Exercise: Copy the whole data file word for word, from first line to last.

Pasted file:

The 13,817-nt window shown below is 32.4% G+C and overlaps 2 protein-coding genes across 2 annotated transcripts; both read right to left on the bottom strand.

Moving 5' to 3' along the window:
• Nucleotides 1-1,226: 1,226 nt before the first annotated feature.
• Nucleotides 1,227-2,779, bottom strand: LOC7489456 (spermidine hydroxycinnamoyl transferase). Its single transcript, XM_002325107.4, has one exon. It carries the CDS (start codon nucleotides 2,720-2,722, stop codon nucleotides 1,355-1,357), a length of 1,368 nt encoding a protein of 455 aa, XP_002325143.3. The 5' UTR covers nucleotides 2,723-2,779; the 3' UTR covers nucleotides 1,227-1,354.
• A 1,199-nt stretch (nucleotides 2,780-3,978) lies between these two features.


The 13,817-nt window shown below is 32.4% G+C and overlaps 2 protein-coding genes across 2 annotated transcripts; both read right to left on the bottom strand.

Moving 5' to 3' along the window:
• Nucleotides 1-1,226: 1,226 nt before the first annotated feature.
• Nucleotides 1,227-2,779, bottom strand: LOC7489456 (spermidine hydroxycinnamoyl transferase). Its single transcript, XM_002325107.4, has one exon. It carries the CDS (start codon nucleotides 2,720-2,722, stop codon nucleotides 1,355-1,357), a length of 1,368 nt encoding a protein of 455 aa, XP_002325143.3. The 5' UTR covers nucleotides 2,723-2,779; the 3' UTR covers nucleotides 1,227-1,354.
• A 1,199-nt stretch (nucleotides 2,780-3,978) lies between these two features.